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Process ALL the FILES!

Path::Class::Rule - 2011-12-19

There's More Than One Way to Find Files

File::Find

The very first release of perl 5 included File::Find. It provided a mechanism for searching a file hierarchy for files and, presumably, doing stuff with them. You use it like this:


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use File::Find;

find(
  {
    follow => 1, # follow symlinks
    wanted => sub {
      if (-d and $File::Find::dir =~ m{(?:^|/)tmp$}) {
# skip tmp dirs everywhere, do not descend into them
$File::Find::prune = 1;
        return;
      }

      return unless -s > 1_000_000; # ignore small files
      return unless -M _ < 86_400; # files not touched today

      process_big_file( $_ );
    },
  },
  '.', # start processing in cwd
);

 

Simple, right?

Like many libraries that have their origins in the early days of Perl 5, its interface can seem a bit weird today. The usual complaint is that the wanted argument is not actually a test as to whether we want the file. It's a combination of testing for whether we want a file, whether we want to descend into a directory, and doing whatever we want to do.

Oh, and the whole thing works with package variables and used to have a bunch of problems with reentrancy.

File::Find::Rule

Quite a while ago, we got a much simpler API for doing this sort of thing in File::Find::Rule. It let you build up a query that would find the files you wanted, and then you could iterate over them doing stuff. It got a nice separation of "find" and "do," and as a bonus, threw in a lot of nice methods for writing your query quickly.

We'd write the above something like this:


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use File::Find::Rule;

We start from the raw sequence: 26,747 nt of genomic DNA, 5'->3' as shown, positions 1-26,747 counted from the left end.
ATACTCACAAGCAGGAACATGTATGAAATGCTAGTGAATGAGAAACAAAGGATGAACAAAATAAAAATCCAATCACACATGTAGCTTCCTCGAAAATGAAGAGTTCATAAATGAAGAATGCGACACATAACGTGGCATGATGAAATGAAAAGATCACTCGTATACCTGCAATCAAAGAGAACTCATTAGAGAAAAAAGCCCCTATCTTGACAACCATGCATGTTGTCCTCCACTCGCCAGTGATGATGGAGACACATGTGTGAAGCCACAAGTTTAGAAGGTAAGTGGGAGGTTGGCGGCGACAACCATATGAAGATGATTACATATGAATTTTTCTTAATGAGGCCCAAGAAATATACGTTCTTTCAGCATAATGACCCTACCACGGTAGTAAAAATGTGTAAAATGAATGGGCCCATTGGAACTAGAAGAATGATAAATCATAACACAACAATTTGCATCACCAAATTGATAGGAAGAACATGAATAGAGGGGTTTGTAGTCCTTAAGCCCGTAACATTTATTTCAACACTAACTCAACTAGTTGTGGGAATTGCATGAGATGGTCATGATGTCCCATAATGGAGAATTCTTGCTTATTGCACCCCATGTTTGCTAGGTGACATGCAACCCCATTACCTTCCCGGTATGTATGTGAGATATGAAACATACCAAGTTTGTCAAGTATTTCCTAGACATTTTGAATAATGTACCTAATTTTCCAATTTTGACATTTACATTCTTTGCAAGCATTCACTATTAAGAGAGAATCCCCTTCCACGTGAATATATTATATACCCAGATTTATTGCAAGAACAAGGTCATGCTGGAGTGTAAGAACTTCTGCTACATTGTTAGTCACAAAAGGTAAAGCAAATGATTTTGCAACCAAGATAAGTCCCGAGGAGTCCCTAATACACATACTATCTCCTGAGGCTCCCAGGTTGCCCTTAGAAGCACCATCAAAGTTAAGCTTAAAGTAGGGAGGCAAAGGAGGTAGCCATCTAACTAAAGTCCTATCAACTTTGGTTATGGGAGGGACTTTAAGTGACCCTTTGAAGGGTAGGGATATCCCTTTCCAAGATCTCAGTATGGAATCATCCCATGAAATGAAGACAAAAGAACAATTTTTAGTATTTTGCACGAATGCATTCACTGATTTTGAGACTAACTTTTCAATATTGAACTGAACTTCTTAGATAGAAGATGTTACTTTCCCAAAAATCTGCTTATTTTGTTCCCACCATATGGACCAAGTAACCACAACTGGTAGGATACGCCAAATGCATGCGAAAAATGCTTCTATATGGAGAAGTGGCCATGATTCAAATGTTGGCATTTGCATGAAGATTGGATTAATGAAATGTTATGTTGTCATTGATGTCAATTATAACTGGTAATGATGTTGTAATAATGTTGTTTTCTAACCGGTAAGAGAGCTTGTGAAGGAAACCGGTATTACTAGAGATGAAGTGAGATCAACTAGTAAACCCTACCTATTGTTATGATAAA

my $rule = File::Find::Rule->new;
$rule->or(
  $rule->new->directory->name( qr{(?:^|/)tmp$} )->prune->discard,
  $rule->new->size('>1000000')->exec(sub { -M < 86_400 })
);

my $iter = $rule->start('.');

while (my $file = $iter->()) {
  process_big_file( $_ );
}

 

This looks a lot simpler – at least to me. There are a whole heap of extra simple rules, too, and you can add your own. I've used File::Find::Rule happily for years, except for the one case where it becomes completely intolerable. Allow me to demonstrate:


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$ time perl -MFile::Find -e 'find({ wanted => sub { die $_ if -f $_ } }, "/")'
0.03s user 0.01s system 70% cpu 0.045 total

 

This program takes nearly no time at all to run. It starts looking for files in /, finds something, and the wanted coderef exits immediately.


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$ time perl -MFile::Find::Rule -e 'my $iter = File::Find::Rule->start("/"); die $iter->()'
...
...
...
(okay, I finally killed it)

 

File::Find::Rule actually compiles your rules down to use File::Find, but it loses one of File::Find's key properties: it is not lazy. Even if you ask for an iterator, it slurps up all the files, then iterates over that list. If you want to look through millions of files, this is just not going to cut it.

That doesn't mean you need to go back to File::Find, though.

Path::Class::Rule


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$ time perl -MPath::Class::Rule -e 'my $iter = Path::Class::Rule->new->file->iter("/"); die $iter->()'
0.09s user 0.01s system 86% cpu 0.117 total

 

Okay, so it's fast. What is it?

Path::Class::Rule is yet another file finder, with an interface very much like that of File::Find::Rule, with two key differences: it provides Path::Class objects instead of filename strings, and its iterator is actually lazy.

We could write our search as:


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use Path::Class::Rule;

my $rule = Path::Class::Rule->new;
$rule->skip( $rule->new->directory->name( qr{(?:^|/)tmp$} ) );
$rule->size(">1000000");
$rule->and(sub { -M < 86_400 });

my $iter = $rule->iter('.');

while (my $file = $iter->()) {
  process_big_file( "$_" );
}

 

There are a bunch of little differences between File::Find::Rule and Path::Class::Rule, but it's worth getting over them so that when you need to take your program and run it against that huge set of files you accidentally let accumulate under /var because you thought that the other guy was taking care of it (I mean, it's pretty much his responsibility, right?)... well, you just want the program to work without having to read the whole filesystem into memory first, right?

See Also

Gravatar Image This article contributed by: Ricardo Signes <rjbs@cpan.org>